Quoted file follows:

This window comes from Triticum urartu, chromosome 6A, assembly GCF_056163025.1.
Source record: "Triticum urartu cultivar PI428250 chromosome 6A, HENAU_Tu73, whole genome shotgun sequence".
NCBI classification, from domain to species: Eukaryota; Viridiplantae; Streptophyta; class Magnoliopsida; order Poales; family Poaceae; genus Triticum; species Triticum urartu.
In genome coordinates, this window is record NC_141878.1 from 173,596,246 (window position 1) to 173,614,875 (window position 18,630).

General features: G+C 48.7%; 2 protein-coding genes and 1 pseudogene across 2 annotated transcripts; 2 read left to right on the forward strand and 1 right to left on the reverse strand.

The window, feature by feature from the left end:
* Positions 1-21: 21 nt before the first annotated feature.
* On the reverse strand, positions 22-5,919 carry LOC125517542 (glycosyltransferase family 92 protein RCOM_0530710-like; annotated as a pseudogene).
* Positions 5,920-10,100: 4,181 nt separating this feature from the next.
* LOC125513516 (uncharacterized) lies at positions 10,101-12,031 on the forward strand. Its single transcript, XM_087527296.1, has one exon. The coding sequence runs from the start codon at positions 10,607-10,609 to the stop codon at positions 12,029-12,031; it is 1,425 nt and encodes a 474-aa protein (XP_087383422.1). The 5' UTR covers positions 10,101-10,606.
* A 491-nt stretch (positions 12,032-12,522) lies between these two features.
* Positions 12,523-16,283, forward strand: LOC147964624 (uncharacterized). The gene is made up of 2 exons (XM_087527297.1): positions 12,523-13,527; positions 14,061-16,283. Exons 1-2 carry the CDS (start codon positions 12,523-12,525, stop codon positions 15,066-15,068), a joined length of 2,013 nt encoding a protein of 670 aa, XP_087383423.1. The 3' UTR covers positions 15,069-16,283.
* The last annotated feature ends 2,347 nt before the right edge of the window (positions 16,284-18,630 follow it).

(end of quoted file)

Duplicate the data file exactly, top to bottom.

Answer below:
This window comes from Triticum urartu, chromosome 6A, assembly GCF_056163025.1.
Source record: "Triticum urartu cultivar PI428250 chromosome 6A, HENAU_Tu73, whole genome shotgun sequence".
NCBI classification, from domain to species: Eukaryota; Viridiplantae; Streptophyta; class Magnoliopsida; order Poales; family Poaceae; genus Triticum; species Triticum urartu.
In genome coordinates, this window is record NC_141878.1 from 173,596,246 (window position 1) to 173,614,875 (window position 18,630).

General features: G+C 48.7%; 2 protein-coding genes and 1 pseudogene across 2 annotated transcripts; 2 read left to right on the forward strand and 1 right to left on the reverse strand.

The window, feature by feature from the left end:
* Positions 1-21: 21 nt before the first annotated feature.
* On the reverse strand, positions 22-5,919 carry LOC125517542 (glycosyltransferase family 92 protein RCOM_0530710-like; annotated as a pseudogene).
* Positions 5,920-10,100: 4,181 nt separating this feature from the next.
* LOC125513516 (uncharacterized) lies at positions 10,101-12,031 on the forward strand. Its single transcript, XM_087527296.1, has one exon. The coding sequence runs from the start codon at positions 10,607-10,609 to the stop codon at positions 12,029-12,031; it is 1,425 nt and encodes a 474-aa protein (XP_087383422.1). The 5' UTR covers positions 10,101-10,606.
* A 491-nt stretch (positions 12,032-12,522) lies between these two features.
* Positions 12,523-16,283, forward strand: LOC147964624 (uncharacterized). The gene is made up of 2 exons (XM_087527297.1): positions 12,523-13,527; positions 14,061-16,283. Exons 1-2 carry the CDS (start codon positions 12,523-12,525, stop codon positions 15,066-15,068), a joined length of 2,013 nt encoding a protein of 670 aa, XP_087383423.1. The 3' UTR covers positions 15,069-16,283.
* The last annotated feature ends 2,347 nt before the right edge of the window (positions 16,284-18,630 follow it).